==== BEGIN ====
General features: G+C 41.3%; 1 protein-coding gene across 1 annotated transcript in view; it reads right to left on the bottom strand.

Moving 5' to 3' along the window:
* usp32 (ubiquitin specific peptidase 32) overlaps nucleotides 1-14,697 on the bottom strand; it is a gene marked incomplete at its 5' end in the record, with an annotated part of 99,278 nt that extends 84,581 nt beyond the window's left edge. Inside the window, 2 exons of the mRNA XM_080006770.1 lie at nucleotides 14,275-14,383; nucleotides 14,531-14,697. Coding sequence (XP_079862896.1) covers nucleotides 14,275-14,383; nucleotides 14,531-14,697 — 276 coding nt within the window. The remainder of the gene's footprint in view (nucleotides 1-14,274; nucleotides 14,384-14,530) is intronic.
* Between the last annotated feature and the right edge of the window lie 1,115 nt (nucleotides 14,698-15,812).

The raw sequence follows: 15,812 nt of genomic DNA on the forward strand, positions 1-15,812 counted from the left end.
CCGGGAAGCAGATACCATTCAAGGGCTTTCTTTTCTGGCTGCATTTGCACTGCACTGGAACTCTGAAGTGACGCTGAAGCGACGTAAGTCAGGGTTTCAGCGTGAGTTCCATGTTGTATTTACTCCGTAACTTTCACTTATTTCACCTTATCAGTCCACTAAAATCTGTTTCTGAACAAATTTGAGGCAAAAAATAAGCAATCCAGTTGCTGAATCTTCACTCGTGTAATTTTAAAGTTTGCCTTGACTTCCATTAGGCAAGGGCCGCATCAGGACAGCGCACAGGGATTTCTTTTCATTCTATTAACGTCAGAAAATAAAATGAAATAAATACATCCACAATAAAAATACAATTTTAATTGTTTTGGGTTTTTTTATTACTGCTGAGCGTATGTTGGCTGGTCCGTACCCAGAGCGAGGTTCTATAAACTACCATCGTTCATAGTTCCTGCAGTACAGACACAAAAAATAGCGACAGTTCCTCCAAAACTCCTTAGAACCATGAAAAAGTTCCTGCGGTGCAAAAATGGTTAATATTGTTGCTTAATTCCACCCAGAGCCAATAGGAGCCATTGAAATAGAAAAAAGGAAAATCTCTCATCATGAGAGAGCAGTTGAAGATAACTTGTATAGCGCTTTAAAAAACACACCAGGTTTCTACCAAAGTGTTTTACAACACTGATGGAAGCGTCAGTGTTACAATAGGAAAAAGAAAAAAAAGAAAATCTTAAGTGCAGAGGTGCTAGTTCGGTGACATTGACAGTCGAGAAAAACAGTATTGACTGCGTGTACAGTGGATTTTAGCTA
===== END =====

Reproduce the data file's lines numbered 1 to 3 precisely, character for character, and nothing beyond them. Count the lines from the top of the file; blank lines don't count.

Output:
General features: G+C 41.3%; 1 protein-coding gene across 1 annotated transcript in view; it reads right to left on the bottom strand.

Moving 5' to 3' along the window:
* usp32 (ubiquitin specific peptidase 32) overlaps nucleotides 1-14,697 on the bottom strand; it is a gene marked incomplete at its 5' end in the record, with an annotated part of 99,278 nt that extends 84,581 nt beyond the window's left edge. Inside the window, 2 exons of the mRNA XM_080006770.1 lie at nucleotides 14,275-14,383; nucleotides 14,531-14,697. Coding sequence (XP_079862896.1) covers nucleotides 14,275-14,383; nucleotides 14,531-14,697 — 276 coding nt within the window. The remainder of the gene's footprint in view (nucleotides 1-14,274; nucleotides 14,384-14,530) is intronic.